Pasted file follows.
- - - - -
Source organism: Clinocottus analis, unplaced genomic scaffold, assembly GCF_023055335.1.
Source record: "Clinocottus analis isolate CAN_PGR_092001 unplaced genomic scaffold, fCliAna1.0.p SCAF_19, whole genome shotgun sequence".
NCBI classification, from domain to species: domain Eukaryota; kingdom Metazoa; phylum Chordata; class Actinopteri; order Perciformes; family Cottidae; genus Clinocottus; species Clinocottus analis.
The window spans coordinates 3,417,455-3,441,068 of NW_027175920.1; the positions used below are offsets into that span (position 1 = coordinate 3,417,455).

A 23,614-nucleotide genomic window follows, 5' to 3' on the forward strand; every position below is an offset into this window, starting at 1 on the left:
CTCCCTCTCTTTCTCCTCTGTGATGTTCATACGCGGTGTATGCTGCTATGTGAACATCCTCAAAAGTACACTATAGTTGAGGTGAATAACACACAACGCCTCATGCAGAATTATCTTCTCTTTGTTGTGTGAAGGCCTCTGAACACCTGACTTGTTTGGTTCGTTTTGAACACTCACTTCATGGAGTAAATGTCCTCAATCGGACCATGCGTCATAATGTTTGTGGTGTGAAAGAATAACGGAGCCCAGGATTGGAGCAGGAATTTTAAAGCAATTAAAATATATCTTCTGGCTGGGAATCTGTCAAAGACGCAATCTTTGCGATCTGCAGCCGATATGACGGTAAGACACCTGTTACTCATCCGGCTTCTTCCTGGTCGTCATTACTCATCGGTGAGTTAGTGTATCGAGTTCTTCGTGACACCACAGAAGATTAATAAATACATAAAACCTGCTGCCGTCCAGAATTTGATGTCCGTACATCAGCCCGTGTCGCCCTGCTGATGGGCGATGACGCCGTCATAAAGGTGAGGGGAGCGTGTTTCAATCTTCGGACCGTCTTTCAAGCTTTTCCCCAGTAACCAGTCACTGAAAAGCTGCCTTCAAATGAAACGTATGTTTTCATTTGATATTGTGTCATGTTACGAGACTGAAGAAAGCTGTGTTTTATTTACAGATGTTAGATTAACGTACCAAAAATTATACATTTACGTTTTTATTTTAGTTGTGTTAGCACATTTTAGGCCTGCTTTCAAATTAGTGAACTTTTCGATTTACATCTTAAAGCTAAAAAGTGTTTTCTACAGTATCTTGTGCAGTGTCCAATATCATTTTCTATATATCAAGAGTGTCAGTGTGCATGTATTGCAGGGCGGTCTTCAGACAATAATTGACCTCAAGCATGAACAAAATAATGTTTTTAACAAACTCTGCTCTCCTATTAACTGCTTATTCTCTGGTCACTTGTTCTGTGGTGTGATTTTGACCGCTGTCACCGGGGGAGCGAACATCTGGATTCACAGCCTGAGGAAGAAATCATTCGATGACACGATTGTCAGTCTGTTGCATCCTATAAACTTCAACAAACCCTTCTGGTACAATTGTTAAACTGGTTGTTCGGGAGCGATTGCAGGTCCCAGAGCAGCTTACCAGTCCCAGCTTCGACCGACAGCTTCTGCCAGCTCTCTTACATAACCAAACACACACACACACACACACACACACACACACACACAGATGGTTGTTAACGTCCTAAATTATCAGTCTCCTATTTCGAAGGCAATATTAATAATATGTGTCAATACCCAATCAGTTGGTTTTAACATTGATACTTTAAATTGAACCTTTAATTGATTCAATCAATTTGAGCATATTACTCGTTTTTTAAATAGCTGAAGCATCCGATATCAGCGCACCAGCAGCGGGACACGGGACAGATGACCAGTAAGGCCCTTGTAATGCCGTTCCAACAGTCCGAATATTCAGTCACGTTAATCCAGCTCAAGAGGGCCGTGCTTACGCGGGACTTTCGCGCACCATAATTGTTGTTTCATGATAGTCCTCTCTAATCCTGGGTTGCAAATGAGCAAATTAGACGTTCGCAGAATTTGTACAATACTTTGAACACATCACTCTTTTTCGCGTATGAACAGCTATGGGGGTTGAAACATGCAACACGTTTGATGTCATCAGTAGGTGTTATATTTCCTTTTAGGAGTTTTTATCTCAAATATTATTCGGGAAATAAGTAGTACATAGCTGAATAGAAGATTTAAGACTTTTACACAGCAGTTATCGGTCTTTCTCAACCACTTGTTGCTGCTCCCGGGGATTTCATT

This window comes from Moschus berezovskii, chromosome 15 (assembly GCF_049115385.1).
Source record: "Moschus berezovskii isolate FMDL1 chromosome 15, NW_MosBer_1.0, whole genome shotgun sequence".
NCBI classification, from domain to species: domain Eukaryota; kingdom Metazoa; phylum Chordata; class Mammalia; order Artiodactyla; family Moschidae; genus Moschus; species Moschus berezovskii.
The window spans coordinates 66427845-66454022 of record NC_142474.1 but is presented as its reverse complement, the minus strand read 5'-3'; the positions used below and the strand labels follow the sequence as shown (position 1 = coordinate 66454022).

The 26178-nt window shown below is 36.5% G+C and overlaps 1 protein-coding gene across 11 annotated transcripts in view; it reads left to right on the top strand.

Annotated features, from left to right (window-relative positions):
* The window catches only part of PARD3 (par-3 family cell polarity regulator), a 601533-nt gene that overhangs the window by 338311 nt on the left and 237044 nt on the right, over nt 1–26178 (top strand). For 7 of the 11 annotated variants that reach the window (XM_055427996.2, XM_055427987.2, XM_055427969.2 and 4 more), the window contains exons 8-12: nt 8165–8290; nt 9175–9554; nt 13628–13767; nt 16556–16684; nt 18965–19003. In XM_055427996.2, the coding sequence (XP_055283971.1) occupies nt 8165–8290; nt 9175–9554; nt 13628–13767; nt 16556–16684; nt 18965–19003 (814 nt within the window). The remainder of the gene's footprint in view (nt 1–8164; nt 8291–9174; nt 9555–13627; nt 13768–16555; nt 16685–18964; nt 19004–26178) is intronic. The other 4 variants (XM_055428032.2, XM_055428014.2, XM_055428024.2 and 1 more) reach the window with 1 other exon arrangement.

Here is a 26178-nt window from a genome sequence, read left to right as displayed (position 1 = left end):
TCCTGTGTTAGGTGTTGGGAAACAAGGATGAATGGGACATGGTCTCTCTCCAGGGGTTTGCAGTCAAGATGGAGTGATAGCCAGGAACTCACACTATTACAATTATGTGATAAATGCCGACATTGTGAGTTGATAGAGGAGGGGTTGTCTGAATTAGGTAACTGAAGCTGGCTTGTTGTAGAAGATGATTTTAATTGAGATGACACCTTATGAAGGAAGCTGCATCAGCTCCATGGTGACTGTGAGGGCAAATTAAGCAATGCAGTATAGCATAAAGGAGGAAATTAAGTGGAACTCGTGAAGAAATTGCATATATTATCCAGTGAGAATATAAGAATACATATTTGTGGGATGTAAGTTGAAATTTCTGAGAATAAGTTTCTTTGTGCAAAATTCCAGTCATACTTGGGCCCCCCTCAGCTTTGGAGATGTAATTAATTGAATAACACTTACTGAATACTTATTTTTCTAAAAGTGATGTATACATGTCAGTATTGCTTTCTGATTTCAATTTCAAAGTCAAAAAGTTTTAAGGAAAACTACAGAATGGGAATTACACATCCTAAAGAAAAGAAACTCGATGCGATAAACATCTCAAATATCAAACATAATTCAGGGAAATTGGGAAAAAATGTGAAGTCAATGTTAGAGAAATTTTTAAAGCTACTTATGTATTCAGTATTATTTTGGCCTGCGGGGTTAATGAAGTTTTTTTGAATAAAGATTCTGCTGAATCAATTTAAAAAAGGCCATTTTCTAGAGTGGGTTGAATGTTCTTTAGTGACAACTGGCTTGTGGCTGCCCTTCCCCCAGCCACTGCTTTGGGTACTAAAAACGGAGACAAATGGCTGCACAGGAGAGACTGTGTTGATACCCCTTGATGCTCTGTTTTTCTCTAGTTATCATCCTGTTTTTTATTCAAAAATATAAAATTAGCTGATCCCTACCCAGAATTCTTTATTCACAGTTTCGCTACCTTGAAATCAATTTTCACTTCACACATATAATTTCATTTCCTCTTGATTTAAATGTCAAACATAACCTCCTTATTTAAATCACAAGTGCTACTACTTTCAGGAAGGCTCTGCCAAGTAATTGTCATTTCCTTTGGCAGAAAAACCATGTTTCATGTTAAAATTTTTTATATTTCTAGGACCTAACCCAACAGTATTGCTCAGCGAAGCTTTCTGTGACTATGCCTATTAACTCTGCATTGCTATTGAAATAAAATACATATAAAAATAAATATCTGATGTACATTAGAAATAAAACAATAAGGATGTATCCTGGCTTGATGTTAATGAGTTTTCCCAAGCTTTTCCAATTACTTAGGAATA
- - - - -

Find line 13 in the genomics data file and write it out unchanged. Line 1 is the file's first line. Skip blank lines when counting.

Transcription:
* The window catches only part of PARD3 (par-3 family cell polarity regulator), a 601533-nt gene that overhangs the window by 338311 nt on the left and 237044 nt on the right, over nt 1–26178 (top strand). For 7 of the 11 annotated variants that reach the window (XM_055427996.2, XM_055427987.2, XM_055427969.2 and 4 more), the window contains exons 8-12: nt 8165–8290; nt 9175–9554; nt 13628–13767; nt 16556–16684; nt 18965–19003. In XM_055427996.2, the coding sequence (XP_055283971.1) occupies nt 8165–8290; nt 9175–9554; nt 13628–13767; nt 16556–16684; nt 18965–19003 (814 nt within the window). The remainder of the gene's footprint in view (nt 1–8164; nt 8291–9174; nt 9555–13627; nt 13768–16555; nt 16685–18964; nt 19004–26178) is intronic. The other 4 variants (XM_055428032.2, XM_055428014.2, XM_055428024.2 and 1 more) reach the window with 1 other exon arrangement.